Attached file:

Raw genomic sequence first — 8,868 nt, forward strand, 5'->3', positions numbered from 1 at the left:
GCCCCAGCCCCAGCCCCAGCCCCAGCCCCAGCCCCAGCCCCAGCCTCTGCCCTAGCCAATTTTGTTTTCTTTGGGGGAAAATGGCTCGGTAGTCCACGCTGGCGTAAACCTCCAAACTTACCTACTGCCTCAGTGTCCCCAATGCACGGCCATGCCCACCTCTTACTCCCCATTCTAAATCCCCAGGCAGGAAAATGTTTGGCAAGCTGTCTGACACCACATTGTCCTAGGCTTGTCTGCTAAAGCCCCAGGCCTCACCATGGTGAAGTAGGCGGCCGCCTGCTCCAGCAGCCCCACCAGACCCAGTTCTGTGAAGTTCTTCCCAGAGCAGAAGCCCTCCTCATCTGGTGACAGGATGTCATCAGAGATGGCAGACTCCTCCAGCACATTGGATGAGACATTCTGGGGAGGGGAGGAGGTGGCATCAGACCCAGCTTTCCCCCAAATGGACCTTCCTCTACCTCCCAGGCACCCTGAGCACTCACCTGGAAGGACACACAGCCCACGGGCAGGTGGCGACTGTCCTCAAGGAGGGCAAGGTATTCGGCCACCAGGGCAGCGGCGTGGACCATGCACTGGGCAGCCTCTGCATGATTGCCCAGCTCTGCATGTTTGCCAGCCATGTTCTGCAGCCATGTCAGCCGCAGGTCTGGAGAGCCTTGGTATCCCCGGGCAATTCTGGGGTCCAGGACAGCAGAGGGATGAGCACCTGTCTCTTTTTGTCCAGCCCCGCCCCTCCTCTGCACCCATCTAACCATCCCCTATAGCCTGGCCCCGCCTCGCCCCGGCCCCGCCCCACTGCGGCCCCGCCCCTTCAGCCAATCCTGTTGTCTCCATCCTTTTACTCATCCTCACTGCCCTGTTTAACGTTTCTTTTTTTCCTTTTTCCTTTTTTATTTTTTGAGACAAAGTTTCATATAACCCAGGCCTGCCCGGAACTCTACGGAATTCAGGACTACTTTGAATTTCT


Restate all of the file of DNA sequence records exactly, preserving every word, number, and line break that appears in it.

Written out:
Raw genomic sequence first — 8,868 nt, forward strand, 5'->3', positions numbered from 1 at the left:
GCCCCAGCCCCAGCCCCAGCCCCAGCCCCAGCCCCAGCCCCAGCCTCTGCCCTAGCCAATTTTGTTTTCTTTGGGGGAAAATGGCTCGGTAGTCCACGCTGGCGTAAACCTCCAAACTTACCTACTGCCTCAGTGTCCCCAATGCACGGCCATGCCCACCTCTTACTCCCCATTCTAAATCCCCAGGCAGGAAAATGTTTGGCAAGCTGTCTGACACCACATTGTCCTAGGCTTGTCTGCTAAAGCCCCAGGCCTCACCATGGTGAAGTAGGCGGCCGCCTGCTCCAGCAGCCCCACCAGACCCAGTTCTGTGAAGTTCTTCCCAGAGCAGAAGCCCTCCTCATCTGGTGACAGGATGTCATCAGAGATGGCAGACTCCTCCAGCACATTGGATGAGACATTCTGGGGAGGGGAGGAGGTGGCATCAGACCCAGCTTTCCCCCAAATGGACCTTCCTCTACCTCCCAGGCACCCTGAGCACTCACCTGGAAGGACACACAGCCCACGGGCAGGTGGCGACTGTCCTCAAGGAGGGCAAGGTATTCGGCCACCAGGGCAGCGGCGTGGACCATGCACTGGGCAGCCTCTGCATGATTGCCCAGCTCTGCATGTTTGCCAGCCATGTTCTGCAGCCATGTCAGCCGCAGGTCTGGAGAGCCTTGGTATCCCCGGGCAATTCTGGGGTCCAGGACAGCAGAGGGATGAGCACCTGTCTCTTTTTGTCCAGCCCCGCCCCTCCTCTGCACCCATCTAACCATCCCCTATAGCCTGGCCCCGCCTCGCCCCGGCCCCGCCCCACTGCGGCCCCGCCCCTTCAGCCAATCCTGTTGTCTCCATCCTTTTACTCATCCTCACTGCCCTGTTTAACGTTTCTTTTTTTCCTTTTTCCTTTTTTATTTTTTGAGACAAAGTTTCATATAACCCAGGCCTGCCCGGAACTCTACGGAATTCAGGACTACTTTGAATTTCT